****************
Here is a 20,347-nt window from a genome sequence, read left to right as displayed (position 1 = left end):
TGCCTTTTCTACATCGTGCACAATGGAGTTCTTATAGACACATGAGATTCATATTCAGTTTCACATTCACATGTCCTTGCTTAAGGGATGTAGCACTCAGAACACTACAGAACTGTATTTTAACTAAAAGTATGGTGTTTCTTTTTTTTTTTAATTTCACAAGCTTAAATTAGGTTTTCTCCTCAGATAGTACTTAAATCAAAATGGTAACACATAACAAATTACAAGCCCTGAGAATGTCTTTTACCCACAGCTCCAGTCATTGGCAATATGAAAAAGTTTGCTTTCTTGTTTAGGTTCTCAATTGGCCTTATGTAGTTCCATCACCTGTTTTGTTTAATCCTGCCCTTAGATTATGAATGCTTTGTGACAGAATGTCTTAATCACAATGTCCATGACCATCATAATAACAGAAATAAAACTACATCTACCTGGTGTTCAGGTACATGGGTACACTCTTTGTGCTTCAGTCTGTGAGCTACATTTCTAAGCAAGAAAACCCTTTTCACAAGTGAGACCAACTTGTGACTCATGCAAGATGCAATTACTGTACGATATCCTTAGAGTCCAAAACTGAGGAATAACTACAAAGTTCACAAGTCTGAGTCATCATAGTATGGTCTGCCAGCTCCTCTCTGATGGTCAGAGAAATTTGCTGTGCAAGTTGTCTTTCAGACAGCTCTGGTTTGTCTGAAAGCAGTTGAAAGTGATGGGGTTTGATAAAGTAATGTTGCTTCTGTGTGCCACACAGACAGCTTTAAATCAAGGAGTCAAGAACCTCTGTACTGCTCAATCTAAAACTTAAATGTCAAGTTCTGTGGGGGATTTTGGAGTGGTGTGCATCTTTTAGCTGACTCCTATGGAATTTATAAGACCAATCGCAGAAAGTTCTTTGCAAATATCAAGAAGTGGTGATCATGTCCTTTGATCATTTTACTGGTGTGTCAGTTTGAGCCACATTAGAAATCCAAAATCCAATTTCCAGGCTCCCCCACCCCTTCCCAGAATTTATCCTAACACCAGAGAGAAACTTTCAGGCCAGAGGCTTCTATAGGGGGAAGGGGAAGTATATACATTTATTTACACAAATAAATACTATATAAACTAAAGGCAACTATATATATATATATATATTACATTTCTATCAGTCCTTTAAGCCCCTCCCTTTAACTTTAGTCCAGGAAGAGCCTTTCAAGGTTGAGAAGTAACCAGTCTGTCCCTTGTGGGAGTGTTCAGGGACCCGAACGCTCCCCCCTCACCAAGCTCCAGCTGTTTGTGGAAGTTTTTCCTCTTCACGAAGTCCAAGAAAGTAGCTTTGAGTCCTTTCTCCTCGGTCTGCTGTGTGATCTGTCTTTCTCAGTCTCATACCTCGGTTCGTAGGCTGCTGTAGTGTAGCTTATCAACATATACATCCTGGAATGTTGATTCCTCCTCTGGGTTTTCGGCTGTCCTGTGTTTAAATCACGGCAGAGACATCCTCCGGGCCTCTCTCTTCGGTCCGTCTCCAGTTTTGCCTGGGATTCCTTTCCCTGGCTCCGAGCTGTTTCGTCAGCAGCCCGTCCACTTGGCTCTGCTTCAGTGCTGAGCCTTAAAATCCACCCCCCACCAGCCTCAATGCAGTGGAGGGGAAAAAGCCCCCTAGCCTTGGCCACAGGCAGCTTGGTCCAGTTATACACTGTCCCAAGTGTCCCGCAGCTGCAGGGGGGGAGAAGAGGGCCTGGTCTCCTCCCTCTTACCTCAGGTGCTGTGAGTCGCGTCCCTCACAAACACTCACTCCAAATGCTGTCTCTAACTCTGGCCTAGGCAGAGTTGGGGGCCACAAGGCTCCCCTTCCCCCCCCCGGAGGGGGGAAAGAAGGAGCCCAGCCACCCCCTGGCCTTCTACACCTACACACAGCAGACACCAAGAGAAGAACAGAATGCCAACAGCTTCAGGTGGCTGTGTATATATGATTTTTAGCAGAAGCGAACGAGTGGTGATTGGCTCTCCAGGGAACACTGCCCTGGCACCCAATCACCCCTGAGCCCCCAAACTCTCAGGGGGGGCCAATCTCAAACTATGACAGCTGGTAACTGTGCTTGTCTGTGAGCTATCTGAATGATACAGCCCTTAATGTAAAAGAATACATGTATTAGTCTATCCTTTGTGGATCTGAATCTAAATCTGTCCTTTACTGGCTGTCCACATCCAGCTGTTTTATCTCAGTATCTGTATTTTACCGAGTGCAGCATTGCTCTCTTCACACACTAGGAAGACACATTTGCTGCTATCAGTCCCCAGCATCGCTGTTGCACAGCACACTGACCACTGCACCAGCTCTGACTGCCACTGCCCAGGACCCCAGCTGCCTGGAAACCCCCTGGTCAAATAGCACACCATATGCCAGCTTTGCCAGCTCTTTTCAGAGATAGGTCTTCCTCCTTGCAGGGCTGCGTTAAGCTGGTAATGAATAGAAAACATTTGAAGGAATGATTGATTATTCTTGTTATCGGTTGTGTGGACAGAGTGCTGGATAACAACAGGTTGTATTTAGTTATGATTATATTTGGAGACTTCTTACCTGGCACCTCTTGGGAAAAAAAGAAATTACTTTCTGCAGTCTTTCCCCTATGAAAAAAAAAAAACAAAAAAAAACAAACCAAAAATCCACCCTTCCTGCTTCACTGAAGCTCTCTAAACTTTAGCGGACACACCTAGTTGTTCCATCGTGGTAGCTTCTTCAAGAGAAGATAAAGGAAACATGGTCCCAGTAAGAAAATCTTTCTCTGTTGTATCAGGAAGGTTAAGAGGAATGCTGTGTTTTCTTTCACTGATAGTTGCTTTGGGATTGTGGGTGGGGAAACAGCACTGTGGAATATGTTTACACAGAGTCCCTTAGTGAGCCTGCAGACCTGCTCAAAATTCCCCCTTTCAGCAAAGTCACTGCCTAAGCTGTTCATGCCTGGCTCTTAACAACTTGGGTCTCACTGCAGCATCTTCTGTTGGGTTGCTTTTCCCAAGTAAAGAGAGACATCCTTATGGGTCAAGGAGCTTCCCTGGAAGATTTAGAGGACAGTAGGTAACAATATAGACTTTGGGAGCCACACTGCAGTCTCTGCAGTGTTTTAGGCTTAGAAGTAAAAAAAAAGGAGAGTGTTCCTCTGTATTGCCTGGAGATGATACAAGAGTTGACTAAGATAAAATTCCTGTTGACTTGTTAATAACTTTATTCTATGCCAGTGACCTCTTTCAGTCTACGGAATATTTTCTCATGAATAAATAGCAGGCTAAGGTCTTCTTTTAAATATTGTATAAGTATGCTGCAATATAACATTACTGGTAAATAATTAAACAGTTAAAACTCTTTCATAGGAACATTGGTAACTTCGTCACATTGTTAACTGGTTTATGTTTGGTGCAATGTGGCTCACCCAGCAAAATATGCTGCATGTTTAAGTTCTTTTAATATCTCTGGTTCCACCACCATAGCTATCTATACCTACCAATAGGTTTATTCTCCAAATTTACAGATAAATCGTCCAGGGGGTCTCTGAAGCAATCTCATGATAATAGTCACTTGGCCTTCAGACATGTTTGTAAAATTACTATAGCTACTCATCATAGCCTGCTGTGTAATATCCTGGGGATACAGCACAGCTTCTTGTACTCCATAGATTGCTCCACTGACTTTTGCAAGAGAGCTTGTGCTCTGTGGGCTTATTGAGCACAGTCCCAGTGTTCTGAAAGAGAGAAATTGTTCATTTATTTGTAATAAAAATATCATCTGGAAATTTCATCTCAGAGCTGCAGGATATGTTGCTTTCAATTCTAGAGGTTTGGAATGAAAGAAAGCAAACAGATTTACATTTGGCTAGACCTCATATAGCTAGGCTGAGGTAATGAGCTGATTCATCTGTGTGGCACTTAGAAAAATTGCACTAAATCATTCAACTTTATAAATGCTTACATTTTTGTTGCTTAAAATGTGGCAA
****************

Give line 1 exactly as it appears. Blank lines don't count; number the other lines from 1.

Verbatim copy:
Here is a 20,347-nt window from a genome sequence, read left to right as displayed (position 1 = left end):